The Internal Revenue Service is offering more flexible terms in its Offer in Compromise program to help financially distressed taxpayers clear up their tax problems more quickly.
Like what you see? Click here to sign up for Accounting Today's daily newsletter to get the latest news and behind the scenes commentary you won't find anywhere else.
Under certain circumstances, taxpayers will be able to repay their student loans and pay their delinquent state and local taxes under the latest phase of the IRS’s Fresh Start initiative. The changes mainly focus on the financial analysis used to determine which taxpayers qualify for an OIC. The IRS said Monday that other changes in the program include revising the calculation of the taxpayer’s future income and expanding the allowable living expense allowance category and amount. As a result of the changes, some taxpayers will be to resolve their tax problems in as little as two years compared to four or five years in the past, according to the IRS.
"This phase of Fresh Start will assist some taxpayers who have faced the most financial hardship in recent years," said IRS Commissioner Doug Shulman in a statement. "It is part of our multiyear effort to help taxpayers who are struggling to make ends meet."
When the IRS calculates a taxpayer’s reasonable collection potential, it will now look at only one year of future income for offers paid in five or fewer months, down from four years; and two years of future income for offers paid in six to 24 months, down from five years. All offers must be fully paid within 24 months of the date the offer is accepted.
Other changes to the program include narrowed parameters and clarification of when a dissipated asset will be included in the calculation of reasonable collection potential. In addition, equity in income producing assets generally will not be included in the calculation of reasonable collection potential for on-going businesses.
In general, an OIC is an agreement between a taxpayer and the IRS that settles the taxpayer’s tax liabilities for less than the full amount owed. An OIC is generally not accepted if the IRS believes the liability can be paid in full as a lump sum or a through payment agreement. The IRS looks at the taxpayer’s income and assets to make a determination of the taxpayer’s reasonable collection potential. OICs are subject to acceptance on legal requirements.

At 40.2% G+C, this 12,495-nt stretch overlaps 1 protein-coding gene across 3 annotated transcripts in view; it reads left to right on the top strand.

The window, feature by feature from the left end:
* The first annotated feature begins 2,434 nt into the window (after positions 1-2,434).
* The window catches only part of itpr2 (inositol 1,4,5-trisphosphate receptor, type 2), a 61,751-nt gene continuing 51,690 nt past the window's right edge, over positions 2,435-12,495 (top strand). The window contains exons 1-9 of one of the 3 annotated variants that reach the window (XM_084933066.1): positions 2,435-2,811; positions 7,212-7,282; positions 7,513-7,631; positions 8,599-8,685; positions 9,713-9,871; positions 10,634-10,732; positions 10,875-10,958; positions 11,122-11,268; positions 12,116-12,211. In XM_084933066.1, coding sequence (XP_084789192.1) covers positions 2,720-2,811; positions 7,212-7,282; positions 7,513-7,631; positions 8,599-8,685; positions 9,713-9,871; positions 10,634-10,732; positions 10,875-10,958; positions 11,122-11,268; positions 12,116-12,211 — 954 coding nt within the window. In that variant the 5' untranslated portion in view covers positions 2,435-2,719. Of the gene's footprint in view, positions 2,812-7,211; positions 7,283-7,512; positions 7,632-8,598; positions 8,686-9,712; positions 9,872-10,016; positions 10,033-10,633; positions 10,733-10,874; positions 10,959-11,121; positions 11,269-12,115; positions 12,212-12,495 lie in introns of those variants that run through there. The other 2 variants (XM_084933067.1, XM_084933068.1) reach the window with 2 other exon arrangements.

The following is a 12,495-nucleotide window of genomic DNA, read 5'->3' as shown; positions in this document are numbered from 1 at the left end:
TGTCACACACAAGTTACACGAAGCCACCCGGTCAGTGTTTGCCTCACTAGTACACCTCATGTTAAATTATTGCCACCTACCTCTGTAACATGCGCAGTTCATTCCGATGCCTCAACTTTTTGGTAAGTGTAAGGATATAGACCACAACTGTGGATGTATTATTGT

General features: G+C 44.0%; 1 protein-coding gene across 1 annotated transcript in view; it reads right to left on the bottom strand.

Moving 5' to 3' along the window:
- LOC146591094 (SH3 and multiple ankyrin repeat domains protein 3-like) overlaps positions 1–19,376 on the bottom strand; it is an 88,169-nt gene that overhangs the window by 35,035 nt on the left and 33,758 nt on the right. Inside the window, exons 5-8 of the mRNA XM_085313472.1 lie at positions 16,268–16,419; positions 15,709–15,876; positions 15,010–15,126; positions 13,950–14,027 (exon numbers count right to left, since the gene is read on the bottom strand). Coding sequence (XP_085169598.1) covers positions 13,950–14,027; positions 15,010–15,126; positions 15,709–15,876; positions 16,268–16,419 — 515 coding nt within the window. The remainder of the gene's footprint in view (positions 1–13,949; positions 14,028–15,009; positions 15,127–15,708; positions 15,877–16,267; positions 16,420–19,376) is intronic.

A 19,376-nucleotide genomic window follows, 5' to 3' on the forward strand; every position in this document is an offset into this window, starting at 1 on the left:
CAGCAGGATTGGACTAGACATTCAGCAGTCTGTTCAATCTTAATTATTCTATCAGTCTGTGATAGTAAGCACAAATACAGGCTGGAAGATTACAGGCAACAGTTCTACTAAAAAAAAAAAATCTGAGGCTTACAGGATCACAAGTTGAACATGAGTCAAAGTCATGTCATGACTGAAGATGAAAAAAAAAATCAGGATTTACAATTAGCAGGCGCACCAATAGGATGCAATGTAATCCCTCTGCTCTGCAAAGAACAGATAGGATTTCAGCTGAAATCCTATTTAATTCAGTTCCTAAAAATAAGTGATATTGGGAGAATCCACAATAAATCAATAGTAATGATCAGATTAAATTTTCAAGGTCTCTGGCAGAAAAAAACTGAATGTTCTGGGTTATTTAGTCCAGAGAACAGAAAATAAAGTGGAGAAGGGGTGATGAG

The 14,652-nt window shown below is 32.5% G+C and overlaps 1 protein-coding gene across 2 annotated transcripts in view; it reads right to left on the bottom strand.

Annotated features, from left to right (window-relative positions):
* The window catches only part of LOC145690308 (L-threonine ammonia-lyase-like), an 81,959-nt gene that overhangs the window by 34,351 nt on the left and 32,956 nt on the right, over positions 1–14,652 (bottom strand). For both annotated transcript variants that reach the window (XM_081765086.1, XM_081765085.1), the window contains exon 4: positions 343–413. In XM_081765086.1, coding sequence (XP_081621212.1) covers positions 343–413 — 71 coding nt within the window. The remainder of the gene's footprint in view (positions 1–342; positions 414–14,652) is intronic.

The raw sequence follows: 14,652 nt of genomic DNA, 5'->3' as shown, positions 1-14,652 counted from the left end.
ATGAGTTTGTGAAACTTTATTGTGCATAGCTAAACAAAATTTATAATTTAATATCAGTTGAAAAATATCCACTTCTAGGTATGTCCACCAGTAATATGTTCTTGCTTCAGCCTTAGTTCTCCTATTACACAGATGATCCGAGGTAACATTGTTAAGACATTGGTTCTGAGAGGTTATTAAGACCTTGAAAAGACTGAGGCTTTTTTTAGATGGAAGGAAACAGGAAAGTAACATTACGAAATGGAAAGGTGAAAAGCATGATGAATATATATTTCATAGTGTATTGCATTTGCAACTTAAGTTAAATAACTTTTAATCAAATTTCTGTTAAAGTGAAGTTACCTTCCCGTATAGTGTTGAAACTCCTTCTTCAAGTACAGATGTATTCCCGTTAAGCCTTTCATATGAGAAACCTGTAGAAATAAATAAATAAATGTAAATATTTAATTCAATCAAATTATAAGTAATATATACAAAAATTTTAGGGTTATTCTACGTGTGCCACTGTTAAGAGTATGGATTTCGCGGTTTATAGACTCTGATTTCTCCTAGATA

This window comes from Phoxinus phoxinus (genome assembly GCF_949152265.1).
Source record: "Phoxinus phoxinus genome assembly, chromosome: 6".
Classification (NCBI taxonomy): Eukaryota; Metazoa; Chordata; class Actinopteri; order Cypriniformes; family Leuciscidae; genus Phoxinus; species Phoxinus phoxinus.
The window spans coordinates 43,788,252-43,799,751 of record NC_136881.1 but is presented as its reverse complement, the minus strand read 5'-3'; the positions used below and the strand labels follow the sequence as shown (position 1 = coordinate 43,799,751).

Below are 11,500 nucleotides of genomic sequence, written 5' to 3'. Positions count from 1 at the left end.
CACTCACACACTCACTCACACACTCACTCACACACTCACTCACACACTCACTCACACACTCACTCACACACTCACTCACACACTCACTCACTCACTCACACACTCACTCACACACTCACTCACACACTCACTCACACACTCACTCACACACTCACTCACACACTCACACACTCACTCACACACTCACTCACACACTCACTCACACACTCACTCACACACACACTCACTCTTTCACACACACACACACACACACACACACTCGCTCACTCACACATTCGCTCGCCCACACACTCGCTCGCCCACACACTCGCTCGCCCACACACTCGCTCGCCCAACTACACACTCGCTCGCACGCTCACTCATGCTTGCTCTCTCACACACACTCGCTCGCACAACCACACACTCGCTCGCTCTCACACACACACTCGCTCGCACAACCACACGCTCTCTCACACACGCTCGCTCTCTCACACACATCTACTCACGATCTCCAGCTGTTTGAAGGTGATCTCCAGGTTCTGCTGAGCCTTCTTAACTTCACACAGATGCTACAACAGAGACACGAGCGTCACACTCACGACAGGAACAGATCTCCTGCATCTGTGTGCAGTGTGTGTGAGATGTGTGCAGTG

The IRS said it recognizes that many taxpayers are still struggling to pay their bills so the agency has been working to put in place common-sense changes to the OIC program to more closely reflect real-world situations.
The allowable living expense standards are used in cases requiring financial analysis to determine a taxpayer’s ability to pay. The standard allowances provide consistency and fairness in collection determinations by incorporating average expenditures for basic necessities for citizens in similar geographic areas. These standards are used when evaluating installment agreement and offer in compromise requests.
The National Standard miscellaneous allowance has been expanded to include additional items. Taxpayers can use the miscellaneous allowance for expenses such as credit card payments and bank fees and charges.
Guidance has also been clarified to allow payments for loans guaranteed by the federal government for the taxpayer's post-high school education. In addition, payments for delinquent state and local taxes may be allowed based on percentage basis of tax owed to the state and IRS.
This is another in a series of steps to help struggling taxpayers under the Fresh Start initiative. In 2008, the IRS announced lien relief for taxpayers trying to refinance or sell a home. The IRS added new flexibility for taxpayers facing payment or collection problems in 2009.The IRS made changes to tax lien policies in 2011 and expanded the threshold for small businesses to resolve tax issues through installment agreements.
Earlier this year, the IRS also increased the threshold for a streamlined installment agreement allowing individual taxpayers to set up an installment agreement without providing a significant amount of financial information.